Many of these were coal miner unions; they had the power to halt the flow of energy to the host nation.
The Marshall Plan provided financing that permitted the weak economies of Europe to purchase liquid fuels from US producers. This undercut the strength of the unions, and soaked up the surplus US production that was throttled back or capped.
Since the liquid fuels were lower cost than solid fuels there was an economic benefit to the importing nations. Since they also had to buy new infrastructure to use liquid fuels this increased demand for US industrial production.
It has been said that the allies floated to victory on a sea of oil. If had not been for the riches of east Texas much of Europe would now be speaking German.

Wrong. They would be speaking Russian.

yeah, my wife speaks German now - no thanks to you cowboys !

But, "Keynesian stimulus", i.e., spending by the Government in excess of tax receipts, is what the U.S. has been doing for more than 28 years. Remember that the Federal Debt inder Reagan/Bush41 went from $1 Trillion to $4 Trillion. The increase under Clinton was not so spectacular, but still an increase. Shrub really opened the taps and the Federal Debt now exceeds $10 Trillion!!!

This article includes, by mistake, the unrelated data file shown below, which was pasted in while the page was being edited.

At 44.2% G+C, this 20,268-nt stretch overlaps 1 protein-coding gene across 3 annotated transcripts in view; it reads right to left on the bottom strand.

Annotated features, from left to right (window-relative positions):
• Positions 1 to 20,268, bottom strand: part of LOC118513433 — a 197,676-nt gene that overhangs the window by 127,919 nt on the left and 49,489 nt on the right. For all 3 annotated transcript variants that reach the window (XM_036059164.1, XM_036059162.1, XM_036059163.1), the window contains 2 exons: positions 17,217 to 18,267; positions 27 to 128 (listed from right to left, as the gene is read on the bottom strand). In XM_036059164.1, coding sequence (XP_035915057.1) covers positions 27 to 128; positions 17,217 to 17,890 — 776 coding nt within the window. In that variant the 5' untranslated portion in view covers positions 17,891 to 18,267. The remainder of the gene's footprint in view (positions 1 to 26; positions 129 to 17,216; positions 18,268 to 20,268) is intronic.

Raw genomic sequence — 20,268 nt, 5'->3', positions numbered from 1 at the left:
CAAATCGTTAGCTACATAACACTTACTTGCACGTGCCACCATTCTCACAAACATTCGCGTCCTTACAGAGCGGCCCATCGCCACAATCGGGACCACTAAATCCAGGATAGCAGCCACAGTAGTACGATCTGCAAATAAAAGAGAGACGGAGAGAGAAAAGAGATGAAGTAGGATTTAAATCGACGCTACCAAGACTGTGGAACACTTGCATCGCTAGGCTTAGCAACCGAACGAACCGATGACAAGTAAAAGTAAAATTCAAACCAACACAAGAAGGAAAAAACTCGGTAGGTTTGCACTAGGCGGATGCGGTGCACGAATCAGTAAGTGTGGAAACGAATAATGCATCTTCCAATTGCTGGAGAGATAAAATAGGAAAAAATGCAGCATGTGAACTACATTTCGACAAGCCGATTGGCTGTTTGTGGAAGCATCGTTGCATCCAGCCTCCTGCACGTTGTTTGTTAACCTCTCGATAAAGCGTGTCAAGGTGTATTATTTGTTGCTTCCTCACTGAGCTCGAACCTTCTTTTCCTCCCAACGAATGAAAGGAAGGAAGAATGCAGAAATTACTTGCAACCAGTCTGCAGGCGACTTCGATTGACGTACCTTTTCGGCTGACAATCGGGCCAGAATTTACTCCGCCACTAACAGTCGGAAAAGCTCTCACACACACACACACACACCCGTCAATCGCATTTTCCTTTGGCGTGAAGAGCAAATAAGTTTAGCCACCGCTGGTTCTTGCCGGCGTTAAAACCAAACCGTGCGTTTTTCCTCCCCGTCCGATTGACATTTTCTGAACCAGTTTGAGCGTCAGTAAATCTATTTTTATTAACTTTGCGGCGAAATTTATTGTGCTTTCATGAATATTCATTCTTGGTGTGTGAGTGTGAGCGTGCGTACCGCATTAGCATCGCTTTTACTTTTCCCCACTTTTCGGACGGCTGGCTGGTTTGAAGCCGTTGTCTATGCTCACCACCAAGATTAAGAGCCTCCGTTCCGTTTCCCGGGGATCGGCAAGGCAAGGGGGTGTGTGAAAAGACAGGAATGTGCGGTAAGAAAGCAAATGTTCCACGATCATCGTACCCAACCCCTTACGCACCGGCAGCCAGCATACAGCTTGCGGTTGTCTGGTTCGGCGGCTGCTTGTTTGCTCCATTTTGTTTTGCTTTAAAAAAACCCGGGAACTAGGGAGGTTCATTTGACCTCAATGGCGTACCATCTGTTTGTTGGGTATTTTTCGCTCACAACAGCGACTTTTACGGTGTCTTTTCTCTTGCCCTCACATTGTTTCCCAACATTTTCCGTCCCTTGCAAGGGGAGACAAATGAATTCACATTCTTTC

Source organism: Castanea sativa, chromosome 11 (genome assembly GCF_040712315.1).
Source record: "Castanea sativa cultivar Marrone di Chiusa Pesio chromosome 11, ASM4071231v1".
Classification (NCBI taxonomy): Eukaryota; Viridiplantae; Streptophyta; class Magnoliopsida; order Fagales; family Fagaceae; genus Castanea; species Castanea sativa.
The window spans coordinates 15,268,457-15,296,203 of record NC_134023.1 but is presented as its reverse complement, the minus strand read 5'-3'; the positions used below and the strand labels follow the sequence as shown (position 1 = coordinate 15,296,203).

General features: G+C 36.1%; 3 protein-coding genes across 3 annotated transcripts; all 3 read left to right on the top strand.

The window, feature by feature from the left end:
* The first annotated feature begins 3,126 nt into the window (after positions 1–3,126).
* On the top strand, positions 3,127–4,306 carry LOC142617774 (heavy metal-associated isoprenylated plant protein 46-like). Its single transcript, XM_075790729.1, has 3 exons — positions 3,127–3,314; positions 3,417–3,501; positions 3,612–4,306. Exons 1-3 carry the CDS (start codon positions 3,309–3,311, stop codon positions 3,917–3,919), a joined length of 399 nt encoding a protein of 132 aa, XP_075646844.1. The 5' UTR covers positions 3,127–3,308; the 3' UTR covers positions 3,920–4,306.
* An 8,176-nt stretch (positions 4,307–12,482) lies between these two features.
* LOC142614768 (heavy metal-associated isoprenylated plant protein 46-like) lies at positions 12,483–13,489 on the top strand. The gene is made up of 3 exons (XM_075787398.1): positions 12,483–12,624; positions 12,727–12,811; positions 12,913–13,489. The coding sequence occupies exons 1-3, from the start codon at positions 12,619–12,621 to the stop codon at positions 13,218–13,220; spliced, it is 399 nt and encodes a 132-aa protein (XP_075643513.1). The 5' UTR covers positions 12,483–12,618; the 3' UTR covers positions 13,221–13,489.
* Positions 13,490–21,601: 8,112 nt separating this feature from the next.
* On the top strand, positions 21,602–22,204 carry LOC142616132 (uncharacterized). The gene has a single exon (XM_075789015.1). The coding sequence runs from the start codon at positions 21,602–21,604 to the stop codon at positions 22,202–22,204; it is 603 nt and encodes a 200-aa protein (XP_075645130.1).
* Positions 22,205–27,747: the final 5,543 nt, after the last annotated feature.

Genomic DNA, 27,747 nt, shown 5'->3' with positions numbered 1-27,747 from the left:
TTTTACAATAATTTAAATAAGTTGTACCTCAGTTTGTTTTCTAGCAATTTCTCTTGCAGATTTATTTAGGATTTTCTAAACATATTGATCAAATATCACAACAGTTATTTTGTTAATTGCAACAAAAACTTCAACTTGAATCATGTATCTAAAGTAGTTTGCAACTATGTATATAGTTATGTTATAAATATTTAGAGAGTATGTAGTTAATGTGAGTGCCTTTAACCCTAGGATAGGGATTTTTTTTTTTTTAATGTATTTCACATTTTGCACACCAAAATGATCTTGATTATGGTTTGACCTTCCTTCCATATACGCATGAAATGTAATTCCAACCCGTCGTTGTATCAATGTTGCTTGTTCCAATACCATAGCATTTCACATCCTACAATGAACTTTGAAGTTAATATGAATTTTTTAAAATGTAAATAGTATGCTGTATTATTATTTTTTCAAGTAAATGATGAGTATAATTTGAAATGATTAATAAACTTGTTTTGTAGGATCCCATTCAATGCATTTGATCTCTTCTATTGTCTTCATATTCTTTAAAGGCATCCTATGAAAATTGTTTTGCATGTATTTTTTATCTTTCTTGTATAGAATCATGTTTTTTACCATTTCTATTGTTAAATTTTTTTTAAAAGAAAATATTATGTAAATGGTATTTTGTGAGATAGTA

The U.S. economy has become addicted to stimulus, IMHO. Of course, the successive bubbles in Internet and Housing finance only added more fuel to the unsustainable economic explosion, the fallout from which we are now witnessing. Mr. Obama will inherit the last budget from The Shrub, which will add even more to the Keynesian stimulus and increase the debit until Obama's first budget can begin on 1 October 2009.

E. Swanson

This is something that should be explored more, and which many talking heads ignore totally.

The institutionalization of excessive (more going out than collected by taxes) government spending, essentially a continual stimulus of the US economy by borrowing money from the future, has brought about a situation where the effectiveness of simply more gov't spending has been reduced. Now, to get the effect needed, we have to speak of trillions of dollars, not billions of dollars.

How this will play out in the face of limited oil supplies....? Could we see the rise of new economic theories that will replace (or rather greatly modify) the Keynesian approach?

I've seen proposals to abolish taxes and just have the govt print the money it needs. It is pretty much doing this now anyway and we would be rid of an odious, complicated tax system.